I’m Tired of Pretending I Love Kale

Published on: 05/31/2016
Kale, ugh.

Kale, ugh.

I was just at the grocery store where I observed a man loading up his cart with kale. I turned to my friend I was standing with and said “I’m tired of pretending I love kale.” To which she emphatically replied “yes!” in commiseration. I knew instantly that my secret kale fatigue was shared by others – I was on to something.

Don’t get me wrong – I do enjoy kale every now and then. But the recent deluge of kale recipes and products flooding the market, as it is touted as the best-ever superfood, has left me less than enthused. It’s just not my favorite vegetable. I would much prefer a nice roasted cauliflower, steamed broccoli or baked sweet potato. But EVERYONE seems to be on the kale bandwagon, and as a Registered Dietitian Nutritionist, I felt a little odd admitting the truth.

But no more! I’m owning my kale burnout! Why? Because I’m just tired of being anything less than completely myself. It’s too much work to pretend anymore. I’m done.

I suppose you could look at this as a kind of call to action, because I’ve seen the same type of trying-to-fit-in behavior in my patients over the years as well:

  • “I don’t like yogurt, but if I should eat it I will…”
  • “I heard oatmeal is good for lowering cholesterol. Should I eat it?” Me: “Do you like oatmeal? “No.” Me: “Then don’t eat it.”
  • “Should I exercise in the morning? I heard it is the best time.” Me: “Do you have time to exercise in the morning?” “No.” Me: “Then don’t.”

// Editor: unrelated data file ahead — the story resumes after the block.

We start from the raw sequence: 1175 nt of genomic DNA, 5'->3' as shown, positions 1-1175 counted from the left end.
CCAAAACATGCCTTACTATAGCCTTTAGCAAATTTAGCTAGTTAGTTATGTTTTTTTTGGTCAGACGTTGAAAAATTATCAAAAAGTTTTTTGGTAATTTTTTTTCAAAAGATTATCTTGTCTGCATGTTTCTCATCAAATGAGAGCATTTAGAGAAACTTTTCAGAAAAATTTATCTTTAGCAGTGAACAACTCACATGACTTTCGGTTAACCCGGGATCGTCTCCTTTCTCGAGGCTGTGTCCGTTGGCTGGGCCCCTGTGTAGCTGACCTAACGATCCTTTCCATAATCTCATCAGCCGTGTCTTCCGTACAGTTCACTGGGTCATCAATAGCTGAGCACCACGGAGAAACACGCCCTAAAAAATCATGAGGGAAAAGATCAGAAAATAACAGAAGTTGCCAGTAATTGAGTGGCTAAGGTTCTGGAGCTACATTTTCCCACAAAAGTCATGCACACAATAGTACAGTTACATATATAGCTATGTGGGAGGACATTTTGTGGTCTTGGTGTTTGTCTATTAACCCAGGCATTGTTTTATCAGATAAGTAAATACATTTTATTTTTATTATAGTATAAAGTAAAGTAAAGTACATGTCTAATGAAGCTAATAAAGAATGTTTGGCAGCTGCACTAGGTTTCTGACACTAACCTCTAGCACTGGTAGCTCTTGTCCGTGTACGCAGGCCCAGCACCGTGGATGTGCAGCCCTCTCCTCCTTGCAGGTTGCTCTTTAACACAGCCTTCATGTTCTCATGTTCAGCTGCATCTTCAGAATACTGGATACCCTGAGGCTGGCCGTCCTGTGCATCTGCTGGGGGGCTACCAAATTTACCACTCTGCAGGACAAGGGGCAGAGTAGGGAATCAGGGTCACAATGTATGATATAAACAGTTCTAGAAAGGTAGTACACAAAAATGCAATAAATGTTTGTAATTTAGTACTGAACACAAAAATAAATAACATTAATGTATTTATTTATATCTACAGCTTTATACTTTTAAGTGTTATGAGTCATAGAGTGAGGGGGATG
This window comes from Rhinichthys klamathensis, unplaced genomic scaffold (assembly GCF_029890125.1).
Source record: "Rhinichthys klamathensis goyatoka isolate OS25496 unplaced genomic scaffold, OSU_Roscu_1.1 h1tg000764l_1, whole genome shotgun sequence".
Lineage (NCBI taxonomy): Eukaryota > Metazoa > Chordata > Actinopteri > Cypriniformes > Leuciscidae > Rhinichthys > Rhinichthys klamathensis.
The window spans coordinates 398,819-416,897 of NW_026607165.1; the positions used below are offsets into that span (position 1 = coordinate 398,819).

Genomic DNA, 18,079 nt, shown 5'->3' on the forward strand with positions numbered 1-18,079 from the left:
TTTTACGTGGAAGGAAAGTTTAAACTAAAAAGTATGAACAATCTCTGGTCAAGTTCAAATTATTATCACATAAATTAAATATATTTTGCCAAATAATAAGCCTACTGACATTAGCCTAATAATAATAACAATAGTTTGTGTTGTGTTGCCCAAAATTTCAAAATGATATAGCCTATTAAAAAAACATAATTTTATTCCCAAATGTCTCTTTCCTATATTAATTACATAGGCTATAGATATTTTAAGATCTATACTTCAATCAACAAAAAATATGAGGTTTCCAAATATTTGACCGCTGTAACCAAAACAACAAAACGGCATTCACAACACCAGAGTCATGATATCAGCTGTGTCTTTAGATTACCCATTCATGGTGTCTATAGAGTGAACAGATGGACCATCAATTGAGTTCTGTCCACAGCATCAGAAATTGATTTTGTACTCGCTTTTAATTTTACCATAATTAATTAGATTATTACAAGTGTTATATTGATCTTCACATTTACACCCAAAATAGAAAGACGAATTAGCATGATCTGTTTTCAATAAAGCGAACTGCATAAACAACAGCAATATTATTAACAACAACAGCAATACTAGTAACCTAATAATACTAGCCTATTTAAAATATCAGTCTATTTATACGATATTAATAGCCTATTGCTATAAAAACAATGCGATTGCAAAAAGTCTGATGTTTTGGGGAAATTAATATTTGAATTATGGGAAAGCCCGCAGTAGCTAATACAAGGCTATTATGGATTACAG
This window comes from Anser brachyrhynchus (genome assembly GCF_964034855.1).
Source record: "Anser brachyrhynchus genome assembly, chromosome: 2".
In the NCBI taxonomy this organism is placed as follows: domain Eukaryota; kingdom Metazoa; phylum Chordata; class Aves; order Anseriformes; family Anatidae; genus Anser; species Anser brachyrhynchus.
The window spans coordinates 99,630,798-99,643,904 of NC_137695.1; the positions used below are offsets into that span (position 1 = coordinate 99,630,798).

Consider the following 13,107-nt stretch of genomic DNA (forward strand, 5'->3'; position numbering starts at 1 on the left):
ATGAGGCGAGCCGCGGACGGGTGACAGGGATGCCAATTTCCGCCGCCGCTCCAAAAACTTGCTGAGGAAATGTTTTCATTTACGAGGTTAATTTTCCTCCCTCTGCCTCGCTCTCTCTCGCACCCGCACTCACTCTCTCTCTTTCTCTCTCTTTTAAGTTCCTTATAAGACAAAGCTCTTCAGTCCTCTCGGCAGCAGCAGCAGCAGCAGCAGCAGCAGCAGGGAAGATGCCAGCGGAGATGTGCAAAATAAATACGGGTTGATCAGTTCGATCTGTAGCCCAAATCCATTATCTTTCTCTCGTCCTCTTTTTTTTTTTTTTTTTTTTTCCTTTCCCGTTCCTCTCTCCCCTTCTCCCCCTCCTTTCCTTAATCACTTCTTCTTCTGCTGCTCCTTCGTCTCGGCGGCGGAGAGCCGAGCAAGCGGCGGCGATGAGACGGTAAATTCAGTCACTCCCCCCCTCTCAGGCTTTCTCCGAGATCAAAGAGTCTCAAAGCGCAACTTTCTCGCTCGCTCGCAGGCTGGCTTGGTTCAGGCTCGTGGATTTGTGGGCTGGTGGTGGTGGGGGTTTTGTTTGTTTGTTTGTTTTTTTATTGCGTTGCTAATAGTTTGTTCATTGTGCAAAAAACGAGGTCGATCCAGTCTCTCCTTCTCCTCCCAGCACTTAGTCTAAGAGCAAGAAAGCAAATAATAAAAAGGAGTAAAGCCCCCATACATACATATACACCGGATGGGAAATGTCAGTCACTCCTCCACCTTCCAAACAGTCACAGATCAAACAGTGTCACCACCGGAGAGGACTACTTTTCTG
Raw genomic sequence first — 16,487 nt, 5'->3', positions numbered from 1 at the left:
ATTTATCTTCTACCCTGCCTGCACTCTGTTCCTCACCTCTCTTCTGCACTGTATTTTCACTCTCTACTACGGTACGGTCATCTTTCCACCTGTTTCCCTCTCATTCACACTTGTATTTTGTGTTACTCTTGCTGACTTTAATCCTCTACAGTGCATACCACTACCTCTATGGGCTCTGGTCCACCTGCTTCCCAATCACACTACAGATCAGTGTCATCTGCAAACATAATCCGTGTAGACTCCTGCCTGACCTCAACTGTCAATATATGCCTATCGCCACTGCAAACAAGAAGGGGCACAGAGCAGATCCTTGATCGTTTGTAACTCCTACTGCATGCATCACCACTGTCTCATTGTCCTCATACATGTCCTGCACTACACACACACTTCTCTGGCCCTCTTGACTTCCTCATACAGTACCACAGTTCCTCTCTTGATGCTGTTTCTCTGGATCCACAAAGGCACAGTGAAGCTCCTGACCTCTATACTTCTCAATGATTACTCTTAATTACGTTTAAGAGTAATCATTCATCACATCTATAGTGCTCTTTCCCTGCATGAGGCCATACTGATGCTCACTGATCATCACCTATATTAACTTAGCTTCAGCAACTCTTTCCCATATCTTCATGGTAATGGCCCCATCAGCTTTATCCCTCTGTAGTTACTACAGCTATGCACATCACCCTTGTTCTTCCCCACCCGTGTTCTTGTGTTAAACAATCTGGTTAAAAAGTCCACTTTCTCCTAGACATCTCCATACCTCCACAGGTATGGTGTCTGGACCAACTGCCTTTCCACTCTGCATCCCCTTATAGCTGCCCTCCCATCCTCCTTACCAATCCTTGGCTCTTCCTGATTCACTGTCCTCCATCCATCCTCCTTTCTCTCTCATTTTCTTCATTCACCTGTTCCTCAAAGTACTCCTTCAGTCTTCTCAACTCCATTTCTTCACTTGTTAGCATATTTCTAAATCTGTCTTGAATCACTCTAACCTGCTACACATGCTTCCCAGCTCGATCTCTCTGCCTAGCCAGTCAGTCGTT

Anytime you use the word “should” it is good to stop and question yourself about your motives, because the reason behind your behavior may not be authentically yours; many things drive behavior, the list is endless – family, friends, community, advertisers, etc. – but unfortunately, when it comes to what shapes us, we often come in last on the list of influencers.

Why do we allow this? Sometimes a history of dieting can be the cause when we are talking about food, since we put our trust in what others think is best for us rather than ourselves. But why do we never stop to ask what makes “them” such great experts at “us?” Who has lived your life in your body, with all of its unique experiences, attributes and challenges? Who is the expert when it comes to you?

We give away our power time and time again, which corrodes our trust in ourselves. We are always trying to fit into someone else’s ideal, what we “should” be or “should” do, but it never works because it is not us and it never will be.

When we accept ourselves fully for who we are – embracing both strengths and weaknesses – and appreciate that uniqueness just as we would appreciate the beauty that makes a rose a rose, a lily a lily, a daisy a daisy or a sunflower a sunflower, then we will stop trying to be something we are not. Each flower is beautiful in its own way – one is not better than the other, just different. People are the same. Seeing that in ourselves allows us to rebuild and reclaim our self-trust. Then we can decide whether any behavior, or food such as kale, has a place in our life or not.


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